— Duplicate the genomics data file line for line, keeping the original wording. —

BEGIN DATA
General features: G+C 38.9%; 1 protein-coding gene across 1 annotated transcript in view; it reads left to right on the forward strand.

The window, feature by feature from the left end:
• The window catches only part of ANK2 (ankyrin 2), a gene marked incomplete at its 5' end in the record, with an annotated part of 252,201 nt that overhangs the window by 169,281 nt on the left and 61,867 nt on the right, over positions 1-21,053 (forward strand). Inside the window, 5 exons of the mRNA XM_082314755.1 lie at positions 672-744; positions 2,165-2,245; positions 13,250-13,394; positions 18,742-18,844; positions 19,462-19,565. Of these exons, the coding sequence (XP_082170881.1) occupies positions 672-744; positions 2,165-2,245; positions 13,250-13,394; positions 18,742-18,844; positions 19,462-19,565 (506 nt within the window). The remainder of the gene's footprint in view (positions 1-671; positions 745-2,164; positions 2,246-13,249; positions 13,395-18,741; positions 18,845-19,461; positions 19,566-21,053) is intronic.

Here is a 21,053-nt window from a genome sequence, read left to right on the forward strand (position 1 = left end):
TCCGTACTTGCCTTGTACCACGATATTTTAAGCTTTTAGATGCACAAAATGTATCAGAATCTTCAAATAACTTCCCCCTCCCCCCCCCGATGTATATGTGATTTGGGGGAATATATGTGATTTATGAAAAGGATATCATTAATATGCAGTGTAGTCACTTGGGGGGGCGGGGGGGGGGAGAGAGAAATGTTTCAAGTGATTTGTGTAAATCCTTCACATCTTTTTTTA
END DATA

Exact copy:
General features: G+C 38.9%; 1 protein-coding gene across 1 annotated transcript in view; it reads left to right on the forward strand.

The window, feature by feature from the left end:
• The window catches only part of ANK2 (ankyrin 2), a gene marked incomplete at its 5' end in the record, with an annotated part of 252,201 nt that overhangs the window by 169,281 nt on the left and 61,867 nt on the right, over positions 1-21,053 (forward strand). Inside the window, 5 exons of the mRNA XM_082314755.1 lie at positions 672-744; positions 2,165-2,245; positions 13,250-13,394; positions 18,742-18,844; positions 19,462-19,565. Of these exons, the coding sequence (XP_082170881.1) occupies positions 672-744; positions 2,165-2,245; positions 13,250-13,394; positions 18,742-18,844; positions 19,462-19,565 (506 nt within the window). The remainder of the gene's footprint in view (positions 1-671; positions 745-2,164; positions 2,246-13,249; positions 13,395-18,741; positions 18,845-19,461; positions 19,566-21,053) is intronic.

Here is a 21,053-nt window from a genome sequence, read left to right on the forward strand (position 1 = left end):
TCCGTACTTGCCTTGTACCACGATATTTTAAGCTTTTAGATGCACAAAATGTATCAGAATCTTCAAATAACTTCCCCCTCCCCCCCCCGATGTATATGTGATTTGGGGGAATATATGTGATTTATGAAAAGGATATCATTAATATGCAGTGTAGTCACTTGGGGGGGCGGGGGGGGGGAGAGAGAAATGTTTCAAGTGATTTGTGTAAATCCTTCACATCTTTTTTTA